That is one explanation (that he was impotent), another is he was small in stature or it's possible he had a disease. A lot of what the saga's say about him is rooted in folklore - one explanation being he was born without any bones - which is impossible. They pretty much say he was cursed.
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Old March 8th, 2014, 10:49 AM   #15
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I'm intrigued by the idea that he had osteogenesis imperfecta. It would explain the nickname and why he had to be carried into battle.
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Old March 8th, 2014, 01:47 PM   #16
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He was popular chieftain and noted to have killed enemies in battle, I find it unlikely he would have had some serious handicap. Carrying important people on a objects isn't an uncommon practice either. Impotent men weren't referred to as boneless in old norse. although I guess it could have been some pun.
Ivar being a 9th century Claude van Damme would be the simplest explanation.

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Old March 8th, 2014, 03:15 PM   #17

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Ivar is said to have died in 873 AD, but his nickname of Boneless does not seem to be in the earliest sources (Anglo-Saxon & Irish Chronicles) and appears to be of a later date than those nicknames given to his father and brothers.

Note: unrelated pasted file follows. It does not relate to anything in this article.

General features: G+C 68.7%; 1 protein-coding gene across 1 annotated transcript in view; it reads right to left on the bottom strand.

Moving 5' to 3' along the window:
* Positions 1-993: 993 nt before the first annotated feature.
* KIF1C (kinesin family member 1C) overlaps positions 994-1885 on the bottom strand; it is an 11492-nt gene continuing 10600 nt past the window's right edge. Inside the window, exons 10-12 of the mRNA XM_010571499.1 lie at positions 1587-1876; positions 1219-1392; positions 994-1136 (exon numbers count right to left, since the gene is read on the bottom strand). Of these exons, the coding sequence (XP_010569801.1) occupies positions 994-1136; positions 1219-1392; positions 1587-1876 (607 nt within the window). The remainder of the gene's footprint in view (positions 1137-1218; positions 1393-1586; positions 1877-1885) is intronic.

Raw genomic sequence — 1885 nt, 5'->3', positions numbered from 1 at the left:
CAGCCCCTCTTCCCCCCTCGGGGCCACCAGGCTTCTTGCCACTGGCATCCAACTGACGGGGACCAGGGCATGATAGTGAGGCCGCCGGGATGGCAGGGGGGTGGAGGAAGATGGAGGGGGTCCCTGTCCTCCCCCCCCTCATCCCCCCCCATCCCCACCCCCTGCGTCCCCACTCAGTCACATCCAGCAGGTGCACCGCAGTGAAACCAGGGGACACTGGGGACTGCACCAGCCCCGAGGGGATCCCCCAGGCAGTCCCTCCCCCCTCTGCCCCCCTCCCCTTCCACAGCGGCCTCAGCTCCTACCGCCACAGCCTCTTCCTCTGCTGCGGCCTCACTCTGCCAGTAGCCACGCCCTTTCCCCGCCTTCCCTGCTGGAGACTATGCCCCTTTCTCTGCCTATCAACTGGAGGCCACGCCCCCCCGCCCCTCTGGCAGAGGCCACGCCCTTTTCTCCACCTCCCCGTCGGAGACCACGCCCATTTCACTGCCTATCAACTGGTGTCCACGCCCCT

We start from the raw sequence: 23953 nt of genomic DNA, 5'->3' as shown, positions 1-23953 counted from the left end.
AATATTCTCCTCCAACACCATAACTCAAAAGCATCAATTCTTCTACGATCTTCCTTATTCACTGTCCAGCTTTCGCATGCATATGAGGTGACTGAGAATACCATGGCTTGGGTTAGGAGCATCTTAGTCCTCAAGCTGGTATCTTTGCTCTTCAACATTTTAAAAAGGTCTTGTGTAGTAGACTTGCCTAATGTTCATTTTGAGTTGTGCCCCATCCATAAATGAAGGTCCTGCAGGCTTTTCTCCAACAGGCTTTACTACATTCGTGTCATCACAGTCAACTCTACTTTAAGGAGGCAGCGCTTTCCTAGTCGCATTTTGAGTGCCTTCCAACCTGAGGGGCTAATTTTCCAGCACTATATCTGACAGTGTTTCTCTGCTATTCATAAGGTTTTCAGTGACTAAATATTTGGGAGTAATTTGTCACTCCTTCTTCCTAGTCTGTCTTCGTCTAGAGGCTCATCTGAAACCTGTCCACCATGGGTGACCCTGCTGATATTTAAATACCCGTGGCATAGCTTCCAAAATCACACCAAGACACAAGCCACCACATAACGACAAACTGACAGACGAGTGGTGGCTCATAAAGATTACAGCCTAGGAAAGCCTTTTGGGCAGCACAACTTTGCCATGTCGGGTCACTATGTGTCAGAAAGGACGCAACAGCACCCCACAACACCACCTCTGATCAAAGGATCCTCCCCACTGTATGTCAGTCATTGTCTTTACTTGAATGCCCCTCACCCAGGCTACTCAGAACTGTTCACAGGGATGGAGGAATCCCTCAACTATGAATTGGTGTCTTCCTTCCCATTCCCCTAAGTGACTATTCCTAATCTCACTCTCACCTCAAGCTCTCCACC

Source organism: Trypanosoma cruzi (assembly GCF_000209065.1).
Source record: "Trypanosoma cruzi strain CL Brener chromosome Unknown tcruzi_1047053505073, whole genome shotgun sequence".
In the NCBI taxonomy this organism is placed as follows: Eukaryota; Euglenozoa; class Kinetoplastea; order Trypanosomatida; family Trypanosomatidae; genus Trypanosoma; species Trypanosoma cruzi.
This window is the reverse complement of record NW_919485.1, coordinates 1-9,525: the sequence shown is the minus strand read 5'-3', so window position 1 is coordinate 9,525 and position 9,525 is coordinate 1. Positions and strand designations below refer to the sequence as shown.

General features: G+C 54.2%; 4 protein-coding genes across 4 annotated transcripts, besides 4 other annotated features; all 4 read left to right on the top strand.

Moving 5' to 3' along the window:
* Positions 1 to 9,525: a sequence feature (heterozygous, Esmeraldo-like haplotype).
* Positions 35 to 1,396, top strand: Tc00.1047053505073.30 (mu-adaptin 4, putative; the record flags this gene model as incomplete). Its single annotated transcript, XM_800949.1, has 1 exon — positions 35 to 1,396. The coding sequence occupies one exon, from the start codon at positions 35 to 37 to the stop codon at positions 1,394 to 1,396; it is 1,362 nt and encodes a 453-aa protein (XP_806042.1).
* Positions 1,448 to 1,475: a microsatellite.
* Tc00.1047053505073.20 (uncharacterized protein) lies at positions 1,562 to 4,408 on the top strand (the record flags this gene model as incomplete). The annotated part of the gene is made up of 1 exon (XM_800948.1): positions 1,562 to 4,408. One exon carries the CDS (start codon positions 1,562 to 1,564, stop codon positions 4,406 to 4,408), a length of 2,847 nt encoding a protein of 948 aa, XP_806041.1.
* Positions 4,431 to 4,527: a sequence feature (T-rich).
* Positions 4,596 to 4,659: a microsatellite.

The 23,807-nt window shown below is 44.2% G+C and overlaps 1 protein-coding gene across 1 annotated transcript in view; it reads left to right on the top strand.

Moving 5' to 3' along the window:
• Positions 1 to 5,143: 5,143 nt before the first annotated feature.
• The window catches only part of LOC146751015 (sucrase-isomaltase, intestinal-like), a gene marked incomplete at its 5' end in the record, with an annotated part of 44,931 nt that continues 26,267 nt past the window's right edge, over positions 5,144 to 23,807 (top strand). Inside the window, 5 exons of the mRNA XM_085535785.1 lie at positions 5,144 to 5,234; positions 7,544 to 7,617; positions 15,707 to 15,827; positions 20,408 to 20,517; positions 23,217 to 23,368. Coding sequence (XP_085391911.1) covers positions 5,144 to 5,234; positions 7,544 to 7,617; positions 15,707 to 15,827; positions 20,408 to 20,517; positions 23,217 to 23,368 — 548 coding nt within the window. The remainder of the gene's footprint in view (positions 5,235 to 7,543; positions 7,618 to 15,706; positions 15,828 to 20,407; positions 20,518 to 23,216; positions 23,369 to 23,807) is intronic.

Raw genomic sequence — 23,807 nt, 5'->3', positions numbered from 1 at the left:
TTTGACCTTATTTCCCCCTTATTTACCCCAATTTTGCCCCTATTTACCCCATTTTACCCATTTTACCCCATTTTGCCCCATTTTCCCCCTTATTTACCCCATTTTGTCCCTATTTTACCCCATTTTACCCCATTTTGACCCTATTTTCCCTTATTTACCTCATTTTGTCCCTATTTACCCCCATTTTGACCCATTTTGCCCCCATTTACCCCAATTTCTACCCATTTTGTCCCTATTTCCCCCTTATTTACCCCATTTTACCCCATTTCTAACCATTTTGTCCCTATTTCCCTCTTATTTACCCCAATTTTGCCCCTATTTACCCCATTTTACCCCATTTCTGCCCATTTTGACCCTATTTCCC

For example, Saxo Grammaticus, in his 'History of the Danes' (written shortly after 1208) says that Iwar [Ivar] was Ragnar's youngest son, and writes;
"Iwar, who was in his seventh year, fought splendidly, and showed the strength of a man in the body of a boy."
Certainly no hint of a disability here, and while Saxo gives the nicknames of Ivar's father Ragnar (Lodbrog), and his brothers Bjorn (Ironside), Siward (Snake-eye) and Erik (Wind-Hat), he gives none for Ivar himself.

But the later (13th Century??) 'Saga of Ragnar' places Ivar as Ragnar's eldest son (rather than youngest as the previous source says), and explains that;
"The boy was boneless and there was cartilage where his bones should have been, but when he was young, he grew so strong that none was his match. He was of all men most handsome in appearance and so wise that none was known who was a wiser councillor than he...Ívar had himself borne on staves, as he could not walk, and he had advice for them [his brothers] in whatever they did.”